reconstruction. Ruling party members, you just wait." But in the
Diet session yesterday, the will to fight was not detected among
Minshuto members.

16) Minshuto less energetic, while LDP's Katayama takes shine of
Minshuto at Upper House Budget Committee session

ASAHI (Page 2) (Full)
March 7, 2006

The House of Councillors yesterday started a basic question-and-
answer session at the Budget Committee. As the Livedoor e-mail
fiasco caused by a Minshuto (Democratic Party of Japan) lawmaker
has dragged on, yesterday's Lower House Budget Committee session
was conducted under the leadership of the ruling parties.
Representatives of the Liberal Democratic Party (LDP) posed
questions with ease at the session, while seeking to stymie the
largest opposition party with the e-mail issue.

The LDP intends to bring up the so-called set of four issues,
including the earthquake-resistance data falsification scam, if
Minshuto does not. Counterintuitively, it was Minshuto's
questioners who were hesitant.

LDP Upper House Caucus Secretary General Toranosuke Katayama, the
first questioner of the ruling parties, categorically said,
"Since the Lower House was unable to spend much time for
deliberations in the second half of the session because of the e-
mail uproar (raised by Minshuto), we will carry out heated debate
on policies." Minshuto members could only sit silently and listen
to Katayama's statement.

Katayama launched into his idea on the so-called trinity reform
that would rearrange taxation and fiscal relations between the
central and local governments. He underscored the importance of
transferring tax collection authority to local governments. He
then said to Prime Minister Junichiro Koizumi, "I want you to
focus your reform drive on that point."

Meanwhile, Yukihiro Tani of Minshuto mainly focused on the
reconstruction of Ashikaga Bank, which is located in his home
constituency. He did not raise the issue of US beef imports, even
though he had planned to do so.

Tatsuo Hirano, Minshuto's second questioner, addressed the
government's monetary policy and the trinity reform. He then
brought up the beef issue, but he only went so far as to say, "We
want the government to make clear what it will demand from the
United States." His pursuit of the government lacked punch.

17) Heated debate between Inoguchi and Reiho over spending for
falling birthrate measures

ASAHI (Page 4) (Full)
March 7, 2006

At a House of Representatives Budget Committee session yesterday,
Minshuto lawmaker Reiho and Kuniko Inoguchi, state minister in
charge of measures for the declining birthrate, traded barbs over
how much should be spent for measures to counter the falling
birthrate and whether expenses for delivery should be free of
charge. Of the total of approximately 80 trillion yen in the

TOKYO 00001199 010 OF 010


state budget for fiscal 2006, 1.58 trillion yen is allocated for
measures to counter the falling birthrate.

Reiho asked Inoguchi's view on the 1.58 trillion yen: "Don't you
think the budget is extremely small?" Inoguchi, however, reacted
strongly, responding, "I think we were able to secure the
necessary budget within the framework of the state budget."

Inoguchi made a statement at a press conference in January that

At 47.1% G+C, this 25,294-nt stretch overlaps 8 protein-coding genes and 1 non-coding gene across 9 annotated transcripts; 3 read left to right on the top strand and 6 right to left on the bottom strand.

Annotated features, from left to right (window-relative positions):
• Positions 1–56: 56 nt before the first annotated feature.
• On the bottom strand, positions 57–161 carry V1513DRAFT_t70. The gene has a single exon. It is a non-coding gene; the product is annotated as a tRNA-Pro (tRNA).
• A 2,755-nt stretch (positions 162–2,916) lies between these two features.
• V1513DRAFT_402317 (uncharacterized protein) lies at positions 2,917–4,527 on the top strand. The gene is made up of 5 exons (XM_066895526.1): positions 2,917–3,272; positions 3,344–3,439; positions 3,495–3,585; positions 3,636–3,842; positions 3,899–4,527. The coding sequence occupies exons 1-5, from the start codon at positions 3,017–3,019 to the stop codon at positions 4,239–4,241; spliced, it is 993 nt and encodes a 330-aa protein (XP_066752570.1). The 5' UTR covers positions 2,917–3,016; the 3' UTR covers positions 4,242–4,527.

the idea of making expenses for delivery free of charge would be
considered. She, however, later corrected her earlier remarks
after meeting Chief Cabinet Secretary Shinzo Abe, saying, "I did
not say that we would look into it." With this regard, Reiho
questioned the minister, "Did Mr. Abe warn you about it?"

Inoguchi responded, "Making delivery charges free is one of the
requests I have received." Abe also stated: "Issues will not be
resolved only by making expenses for delivery free. We would like
to implement various measures in addition to conventional
measures."

18) Government makes 20 inquiries about USDA beef report

NIHON KEIZAI (Page 5) (Full)
March 7, 2006

The Ministry of Agriculture, Forestry and Fisheries (MAFF) and
the Ministry of Health, Labor and Welfare yesterday submitted to
the US government a set of questions about a US Department of
Agriculture (USDA) report on the issue of vertebral columns found
in a US beef shipment to Japan. The inquiries include whether
there were any problems with the US inspection system and what
measures USDA plans to take to prevent a recurrence of a similar
incident. The paper noted: "The US should sort out and look into
problems in a comprehensive manner." It then called on Washington
to present specific grounds for its assertion that the incident
was a "unique" case.

The 20 questions were classified into six items, including the
relevant US government institutions, the facilities in question,
and preventive measures. In questions pertaining to the US
government institutions, the paper seeks explanations about
whether there were any problems about authorizing the facilities
in questions and what training the inspectors received.

In questions concerning the meat-processing facilities, the paper
asked the US to explain who was responsible for handling exports
to Japan, and why that person failed to fulfill his or her
responsibility. The ministries called on Washington to present to
Tokyo the specific ways it is planning to implement an
improvement plan for recurrence prevention, including the methods
of unannounced on-site surveys of the facilities, as well as the
training system for inspectors.

The USDA report was submitted to the Japanese government on Feb.

17. MAFF finished translating the contents of the report into
Japanese on March 3 and held consultations with other government
ministries concerned on additional inquiries.

SCHIEFFER